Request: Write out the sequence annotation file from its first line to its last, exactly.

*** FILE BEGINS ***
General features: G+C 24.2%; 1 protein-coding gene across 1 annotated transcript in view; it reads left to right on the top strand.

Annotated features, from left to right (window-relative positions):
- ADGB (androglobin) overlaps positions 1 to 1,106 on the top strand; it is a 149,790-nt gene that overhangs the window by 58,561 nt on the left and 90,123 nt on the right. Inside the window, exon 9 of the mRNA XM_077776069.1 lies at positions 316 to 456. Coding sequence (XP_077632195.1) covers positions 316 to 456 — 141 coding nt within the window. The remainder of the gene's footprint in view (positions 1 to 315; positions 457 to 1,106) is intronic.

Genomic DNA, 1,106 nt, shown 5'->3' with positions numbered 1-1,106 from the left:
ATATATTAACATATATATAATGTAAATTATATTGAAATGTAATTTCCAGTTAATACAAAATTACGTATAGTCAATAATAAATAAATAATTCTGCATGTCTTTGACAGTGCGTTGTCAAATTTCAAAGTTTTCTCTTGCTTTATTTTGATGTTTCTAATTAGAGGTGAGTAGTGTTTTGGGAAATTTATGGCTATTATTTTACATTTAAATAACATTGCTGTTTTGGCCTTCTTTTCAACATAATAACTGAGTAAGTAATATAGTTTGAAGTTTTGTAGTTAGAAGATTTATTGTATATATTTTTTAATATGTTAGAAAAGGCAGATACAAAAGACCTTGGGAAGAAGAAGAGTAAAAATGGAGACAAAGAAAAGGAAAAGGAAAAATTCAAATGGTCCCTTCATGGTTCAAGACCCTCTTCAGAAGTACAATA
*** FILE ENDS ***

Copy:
General features: G+C 24.2%; 1 protein-coding gene across 1 annotated transcript in view; it reads left to right on the top strand.

Annotated features, from left to right (window-relative positions):
- ADGB (androglobin) overlaps positions 1 to 1,106 on the top strand; it is a 149,790-nt gene that overhangs the window by 58,561 nt on the left and 90,123 nt on the right. Inside the window, exon 9 of the mRNA XM_077776069.1 lies at positions 316 to 456. Coding sequence (XP_077632195.1) covers positions 316 to 456 — 141 coding nt within the window. The remainder of the gene's footprint in view (positions 1 to 315; positions 457 to 1,106) is intronic.

Genomic DNA, 1,106 nt, shown 5'->3' with positions numbered 1-1,106 from the left:
ATATATTAACATATATATAATGTAAATTATATTGAAATGTAATTTCCAGTTAATACAAAATTACGTATAGTCAATAATAAATAAATAATTCTGCATGTCTTTGACAGTGCGTTGTCAAATTTCAAAGTTTTCTCTTGCTTTATTTTGATGTTTCTAATTAGAGGTGAGTAGTGTTTTGGGAAATTTATGGCTATTATTTTACATTTAAATAACATTGCTGTTTTGGCCTTCTTTTCAACATAATAACTGAGTAAGTAATATAGTTTGAAGTTTTGTAGTTAGAAGATTTATTGTATATATTTTTTAATATGTTAGAAAAGGCAGATACAAAAGACCTTGGGAAGAAGAAGAGTAAAAATGGAGACAAAGAAAAGGAAAAGGAAAAATTCAAATGGTCCCTTCATGGTTCAAGACCCTCTTCAGAAGTACAATA